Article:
Long ago, in a a hogan far, far away, on the Navajo reservation – or a Pueblo near Albuquerque – a silversmith carefully made a bolo from sterling silver, natural Morenci turquoise and a piece of natural red coral. No signature, so it could be either.
Acquired in the 1960’s or very early ’70’s this is one of the few pieces that managed to evade notice for all these years. As we organize, things come to light, at last.
The silver can be polished to gleam like new, if you like, but we have left it with the patina of age. It is fabricated from a flat, tapered piece of silver that was stamped around all four edges.
Unusually, the long edges were then rounded, although the delicate hand stamping, and precise chisel work, is still visible on all four sides.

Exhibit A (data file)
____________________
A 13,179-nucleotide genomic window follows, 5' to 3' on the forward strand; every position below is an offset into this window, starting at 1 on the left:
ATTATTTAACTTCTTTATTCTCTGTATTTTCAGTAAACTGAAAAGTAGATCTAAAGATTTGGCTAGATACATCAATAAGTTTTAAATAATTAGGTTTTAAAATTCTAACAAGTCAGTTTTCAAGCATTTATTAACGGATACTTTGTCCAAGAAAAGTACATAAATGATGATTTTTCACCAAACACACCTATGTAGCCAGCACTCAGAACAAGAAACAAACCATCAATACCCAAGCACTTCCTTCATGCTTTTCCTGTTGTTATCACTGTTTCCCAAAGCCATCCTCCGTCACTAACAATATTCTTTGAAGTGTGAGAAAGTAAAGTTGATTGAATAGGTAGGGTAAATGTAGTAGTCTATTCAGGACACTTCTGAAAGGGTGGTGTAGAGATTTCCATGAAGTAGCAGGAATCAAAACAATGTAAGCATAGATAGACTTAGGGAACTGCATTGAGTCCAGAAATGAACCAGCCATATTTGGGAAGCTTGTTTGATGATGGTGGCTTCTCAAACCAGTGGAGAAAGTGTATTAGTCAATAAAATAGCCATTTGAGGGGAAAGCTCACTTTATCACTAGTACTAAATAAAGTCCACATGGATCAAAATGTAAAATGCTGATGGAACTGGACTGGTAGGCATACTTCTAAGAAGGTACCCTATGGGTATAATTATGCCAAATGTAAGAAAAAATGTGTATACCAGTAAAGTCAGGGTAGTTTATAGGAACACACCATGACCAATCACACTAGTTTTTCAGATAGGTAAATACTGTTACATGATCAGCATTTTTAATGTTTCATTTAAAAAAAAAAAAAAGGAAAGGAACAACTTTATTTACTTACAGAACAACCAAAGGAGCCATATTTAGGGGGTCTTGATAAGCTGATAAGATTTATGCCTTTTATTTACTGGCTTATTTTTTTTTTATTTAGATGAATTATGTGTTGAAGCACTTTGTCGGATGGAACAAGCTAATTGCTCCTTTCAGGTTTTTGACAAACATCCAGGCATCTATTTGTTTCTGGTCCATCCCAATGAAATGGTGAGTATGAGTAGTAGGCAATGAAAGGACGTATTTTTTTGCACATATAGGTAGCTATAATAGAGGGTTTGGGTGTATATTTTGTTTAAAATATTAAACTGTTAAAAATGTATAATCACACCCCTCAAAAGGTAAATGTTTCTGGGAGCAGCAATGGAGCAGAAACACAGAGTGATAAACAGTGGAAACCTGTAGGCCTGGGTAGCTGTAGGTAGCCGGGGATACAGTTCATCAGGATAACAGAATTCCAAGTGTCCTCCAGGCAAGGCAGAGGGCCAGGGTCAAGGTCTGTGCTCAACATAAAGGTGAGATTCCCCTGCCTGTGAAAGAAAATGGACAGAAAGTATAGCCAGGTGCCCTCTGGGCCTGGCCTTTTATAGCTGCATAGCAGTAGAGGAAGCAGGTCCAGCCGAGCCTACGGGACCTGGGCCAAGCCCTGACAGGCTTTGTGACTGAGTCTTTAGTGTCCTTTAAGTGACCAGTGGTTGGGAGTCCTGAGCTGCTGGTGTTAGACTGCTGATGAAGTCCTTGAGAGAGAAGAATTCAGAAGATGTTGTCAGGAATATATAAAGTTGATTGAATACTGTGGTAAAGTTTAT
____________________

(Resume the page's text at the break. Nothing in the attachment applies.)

Set above the silver face, in a scalloped bezel, is a tapered, large, natural Morenci turquoise. Age has turned the original bright blue to a vivid teal, but the matrix of metallic pyrite still gleams in the light.
Following the mode of the time, a fragment of natural red coral, left in its natural twig form, accompanies the turquoise. The size and quality of the turquoise is hard to find, today.
To the right, a vertical fan of silver feathers echoes the arcs of the stamp work. The silver tips are slightly stamped,and end in round beads, with a tiny dome at the very bottom.
Although the work may be simpler and less perfect than many of today’s pieces, the authentic materials and the simplicity of the design, are appealing and handsome.
This isn’t”retro”; it is an original!